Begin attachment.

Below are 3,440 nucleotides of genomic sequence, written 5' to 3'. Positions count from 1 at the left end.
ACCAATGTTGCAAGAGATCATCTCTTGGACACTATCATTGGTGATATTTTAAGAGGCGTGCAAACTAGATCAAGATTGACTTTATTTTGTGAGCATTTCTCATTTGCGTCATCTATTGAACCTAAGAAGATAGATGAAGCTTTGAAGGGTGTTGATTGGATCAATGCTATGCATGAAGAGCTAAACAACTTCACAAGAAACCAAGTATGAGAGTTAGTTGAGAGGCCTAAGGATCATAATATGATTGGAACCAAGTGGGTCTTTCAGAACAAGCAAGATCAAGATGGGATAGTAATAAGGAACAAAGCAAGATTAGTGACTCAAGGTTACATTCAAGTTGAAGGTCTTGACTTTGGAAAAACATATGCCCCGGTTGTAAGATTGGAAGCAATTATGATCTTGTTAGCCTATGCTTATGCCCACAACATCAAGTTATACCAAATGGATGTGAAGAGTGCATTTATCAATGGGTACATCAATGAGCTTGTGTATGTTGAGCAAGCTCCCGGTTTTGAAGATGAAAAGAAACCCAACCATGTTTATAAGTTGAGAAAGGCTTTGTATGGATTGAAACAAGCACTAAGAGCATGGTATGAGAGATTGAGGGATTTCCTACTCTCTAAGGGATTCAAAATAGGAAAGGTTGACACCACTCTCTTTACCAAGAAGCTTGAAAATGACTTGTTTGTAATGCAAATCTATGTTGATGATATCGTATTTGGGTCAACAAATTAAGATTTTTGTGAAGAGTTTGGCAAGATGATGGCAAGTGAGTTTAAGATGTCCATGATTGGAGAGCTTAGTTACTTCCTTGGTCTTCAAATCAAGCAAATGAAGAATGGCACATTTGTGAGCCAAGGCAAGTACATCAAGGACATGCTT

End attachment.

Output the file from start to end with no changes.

Below are 3,440 nucleotides of genomic sequence, written 5' to 3'. Positions count from 1 at the left end.
ACCAATGTTGCAAGAGATCATCTCTTGGACACTATCATTGGTGATATTTTAAGAGGCGTGCAAACTAGATCAAGATTGACTTTATTTTGTGAGCATTTCTCATTTGCGTCATCTATTGAACCTAAGAAGATAGATGAAGCTTTGAAGGGTGTTGATTGGATCAATGCTATGCATGAAGAGCTAAACAACTTCACAAGAAACCAAGTATGAGAGTTAGTTGAGAGGCCTAAGGATCATAATATGATTGGAACCAAGTGGGTCTTTCAGAACAAGCAAGATCAAGATGGGATAGTAATAAGGAACAAAGCAAGATTAGTGACTCAAGGTTACATTCAAGTTGAAGGTCTTGACTTTGGAAAAACATATGCCCCGGTTGTAAGATTGGAAGCAATTATGATCTTGTTAGCCTATGCTTATGCCCACAACATCAAGTTATACCAAATGGATGTGAAGAGTGCATTTATCAATGGGTACATCAATGAGCTTGTGTATGTTGAGCAAGCTCCCGGTTTTGAAGATGAAAAGAAACCCAACCATGTTTATAAGTTGAGAAAGGCTTTGTATGGATTGAAACAAGCACTAAGAGCATGGTATGAGAGATTGAGGGATTTCCTACTCTCTAAGGGATTCAAAATAGGAAAGGTTGACACCACTCTCTTTACCAAGAAGCTTGAAAATGACTTGTTTGTAATGCAAATCTATGTTGATGATATCGTATTTGGGTCAACAAATTAAGATTTTTGTGAAGAGTTTGGCAAGATGATGGCAAGTGAGTTTAAGATGTCCATGATTGGAGAGCTTAGTTACTTCCTTGGTCTTCAAATCAAGCAAATGAAGAATGGCACATTTGTGAGCCAAGGCAAGTACATCAAGGACATGCTT